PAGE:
Steve Broadhurst, Technical and NPD Manager at Jablite, explains the requirements of suspended beam and block floor construction.
Suspended beam and block floor construction has been an increasingly popular option for housebuilders since the 1970s – and this structural option now has a market share of approximately 40 per cent. The basic design of the structure has remained unchanged: T-shaped precast concrete beams are laid in rows suspended on the inner leaf of the main walls. The gaps between the beams are then infilled with blocks. In the earliest iterations of this system, the block material was usually concrete. Now, increasingly, architects and construction companies are specifying materials with more attractive insulating properties – and which are also easier to install.
Specifying insulating materials for block infill is a win-win option. Structural integrity isn’t compromised, but thermal performance is vastly improved. Additionally, many insulating materials are, by definition, light in weight. This means they can be speedily and easily installed by trained workers – and are safer to handle.
Thermal performance can be improved even further by placing a separate insulating sheet between the beam tops and the floor screed or topping. In summary, insulating block infill materials offer:
- Enhanced thermal performance
- Increased speed of installation
- Reduced Health & Safety risk for the installer
Until relatively recently infill blocks would be designed to lie flush with the tops of the concrete beams, with the volume of the insulating panel beneath the beam. However, improvements in design mean that increasingly, we’re seeing insulating layers being designed to lie between-and over the concrete beams.
Self-bearing & non-self-bearing
In a self-bearing structure the concrete beams alone provide the final strength of the floor independently of infill blocks and the structural topping. In a non-selfbearing structure, load is shared with the concrete topping cast directly over the tops of the suspended concrete beams.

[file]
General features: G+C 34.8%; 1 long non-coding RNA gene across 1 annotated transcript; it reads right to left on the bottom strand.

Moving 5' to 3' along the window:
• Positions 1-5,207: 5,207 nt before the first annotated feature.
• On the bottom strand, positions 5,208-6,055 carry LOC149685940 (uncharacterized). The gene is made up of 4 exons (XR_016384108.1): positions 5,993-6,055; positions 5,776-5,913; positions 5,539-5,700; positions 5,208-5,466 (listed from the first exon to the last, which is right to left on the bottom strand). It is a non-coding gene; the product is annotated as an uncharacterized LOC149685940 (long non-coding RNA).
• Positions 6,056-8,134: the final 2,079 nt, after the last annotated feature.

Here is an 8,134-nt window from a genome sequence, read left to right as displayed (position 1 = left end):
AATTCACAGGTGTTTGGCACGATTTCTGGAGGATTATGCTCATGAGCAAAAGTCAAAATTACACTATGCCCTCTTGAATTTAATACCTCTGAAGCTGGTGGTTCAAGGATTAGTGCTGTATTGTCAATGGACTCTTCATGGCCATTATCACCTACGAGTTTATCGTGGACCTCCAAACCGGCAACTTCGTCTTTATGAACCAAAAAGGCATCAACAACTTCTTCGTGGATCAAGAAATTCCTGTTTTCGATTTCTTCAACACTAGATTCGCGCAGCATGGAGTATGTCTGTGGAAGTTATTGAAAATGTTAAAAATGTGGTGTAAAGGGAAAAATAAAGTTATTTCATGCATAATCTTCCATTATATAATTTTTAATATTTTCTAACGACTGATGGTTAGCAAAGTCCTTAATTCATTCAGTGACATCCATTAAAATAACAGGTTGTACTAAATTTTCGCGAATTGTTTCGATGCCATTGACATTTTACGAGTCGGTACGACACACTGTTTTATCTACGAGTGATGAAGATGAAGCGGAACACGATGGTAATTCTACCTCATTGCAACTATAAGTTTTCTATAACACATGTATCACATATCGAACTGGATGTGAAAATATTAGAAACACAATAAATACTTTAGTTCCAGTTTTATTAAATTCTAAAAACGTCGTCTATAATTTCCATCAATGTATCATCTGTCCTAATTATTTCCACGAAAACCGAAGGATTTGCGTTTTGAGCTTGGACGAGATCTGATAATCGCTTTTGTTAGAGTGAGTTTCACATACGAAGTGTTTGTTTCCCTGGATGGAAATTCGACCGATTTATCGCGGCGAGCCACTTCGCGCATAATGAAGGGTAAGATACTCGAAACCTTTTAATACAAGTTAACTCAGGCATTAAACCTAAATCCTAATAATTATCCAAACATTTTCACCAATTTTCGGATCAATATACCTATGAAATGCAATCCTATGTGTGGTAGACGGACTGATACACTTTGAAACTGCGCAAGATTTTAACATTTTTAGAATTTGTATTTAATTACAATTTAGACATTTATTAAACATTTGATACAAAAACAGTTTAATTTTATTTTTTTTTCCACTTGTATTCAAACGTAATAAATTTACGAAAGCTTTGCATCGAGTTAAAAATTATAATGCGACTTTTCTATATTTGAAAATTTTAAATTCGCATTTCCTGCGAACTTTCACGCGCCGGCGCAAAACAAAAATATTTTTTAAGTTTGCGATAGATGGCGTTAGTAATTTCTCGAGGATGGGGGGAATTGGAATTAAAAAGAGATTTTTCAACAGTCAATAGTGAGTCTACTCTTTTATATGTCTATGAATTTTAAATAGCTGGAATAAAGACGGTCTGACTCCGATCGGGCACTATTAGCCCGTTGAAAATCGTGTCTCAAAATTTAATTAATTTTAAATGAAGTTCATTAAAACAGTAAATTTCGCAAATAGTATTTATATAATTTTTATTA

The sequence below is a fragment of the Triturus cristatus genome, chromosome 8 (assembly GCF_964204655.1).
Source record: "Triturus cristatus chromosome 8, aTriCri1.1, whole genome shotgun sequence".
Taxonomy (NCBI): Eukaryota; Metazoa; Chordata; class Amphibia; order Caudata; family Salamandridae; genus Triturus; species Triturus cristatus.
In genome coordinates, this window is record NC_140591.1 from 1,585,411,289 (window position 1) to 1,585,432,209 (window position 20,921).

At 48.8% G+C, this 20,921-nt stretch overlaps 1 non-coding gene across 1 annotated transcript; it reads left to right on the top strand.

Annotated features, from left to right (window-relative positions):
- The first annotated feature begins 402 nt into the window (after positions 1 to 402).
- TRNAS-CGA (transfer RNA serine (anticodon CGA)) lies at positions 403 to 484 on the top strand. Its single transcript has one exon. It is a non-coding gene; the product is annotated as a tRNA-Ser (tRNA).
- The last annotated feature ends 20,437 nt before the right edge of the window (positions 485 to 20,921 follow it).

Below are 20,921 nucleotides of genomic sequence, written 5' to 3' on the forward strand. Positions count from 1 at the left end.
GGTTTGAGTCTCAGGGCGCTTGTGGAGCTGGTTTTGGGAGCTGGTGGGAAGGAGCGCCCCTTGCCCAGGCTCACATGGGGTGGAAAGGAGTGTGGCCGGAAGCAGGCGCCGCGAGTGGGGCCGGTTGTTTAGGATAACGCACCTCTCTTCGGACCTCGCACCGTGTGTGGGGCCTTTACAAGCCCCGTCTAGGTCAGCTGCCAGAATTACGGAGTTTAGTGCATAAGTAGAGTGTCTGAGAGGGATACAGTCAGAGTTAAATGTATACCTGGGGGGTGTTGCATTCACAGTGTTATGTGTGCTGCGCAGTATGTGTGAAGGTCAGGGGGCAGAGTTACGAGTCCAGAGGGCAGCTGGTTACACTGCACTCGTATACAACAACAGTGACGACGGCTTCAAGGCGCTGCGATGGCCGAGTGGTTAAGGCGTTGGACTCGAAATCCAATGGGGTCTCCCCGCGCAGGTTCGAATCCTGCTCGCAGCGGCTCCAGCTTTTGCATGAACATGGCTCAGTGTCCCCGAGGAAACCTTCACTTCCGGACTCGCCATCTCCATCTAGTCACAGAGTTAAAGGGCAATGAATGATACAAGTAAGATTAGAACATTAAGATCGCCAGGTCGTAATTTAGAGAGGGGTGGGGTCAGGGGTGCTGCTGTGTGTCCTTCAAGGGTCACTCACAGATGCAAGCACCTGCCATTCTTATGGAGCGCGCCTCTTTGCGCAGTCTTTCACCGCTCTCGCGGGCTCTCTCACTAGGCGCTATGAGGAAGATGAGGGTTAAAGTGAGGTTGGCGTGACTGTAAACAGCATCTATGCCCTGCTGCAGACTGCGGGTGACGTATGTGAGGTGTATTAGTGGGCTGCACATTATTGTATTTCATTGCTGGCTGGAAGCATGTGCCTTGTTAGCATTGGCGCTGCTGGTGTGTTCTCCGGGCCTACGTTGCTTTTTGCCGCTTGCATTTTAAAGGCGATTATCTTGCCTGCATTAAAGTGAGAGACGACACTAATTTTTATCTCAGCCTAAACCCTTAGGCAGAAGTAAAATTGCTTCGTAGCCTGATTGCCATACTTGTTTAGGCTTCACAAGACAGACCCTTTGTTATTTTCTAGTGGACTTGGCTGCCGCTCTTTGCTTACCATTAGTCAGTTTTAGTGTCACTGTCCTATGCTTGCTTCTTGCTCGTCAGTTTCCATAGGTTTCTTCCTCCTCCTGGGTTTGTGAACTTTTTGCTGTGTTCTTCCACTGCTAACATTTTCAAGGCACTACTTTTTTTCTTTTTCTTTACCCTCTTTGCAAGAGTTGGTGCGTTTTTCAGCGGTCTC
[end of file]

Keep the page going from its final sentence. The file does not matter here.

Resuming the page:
Specifications for suspended Beam and Block floor systems are covered by the harmonised European Standard BS EN 15037 which is published in parts 1 to 5.
In addition to the beam and block/infill specification, consideration must also be given to the floor finish. This will largely be dependent on the type of substrate, the beam and infill system used and whether that system is deemed to be selfbearing or non-self-bearing as defined in BS EN 15037-1.
Pre-stressed concrete beams are designed to span the required suspended floor distances and be capable of withstanding the applied loads as a selfbearing specification. Suspended floor system providers will design the beam layouts to suit each specific application to ensure the system performs structurally.
Suspended concrete beams provide two specific support or bearing points. Floor system designs and the products specification used will transfer loads to the beams in different ways. The final beam layout will play an important part in the U-Value assessment of each design. An assessor will look at the beam centre ratio – and will use this to calculate the design’s percentage of concrete versus insulation.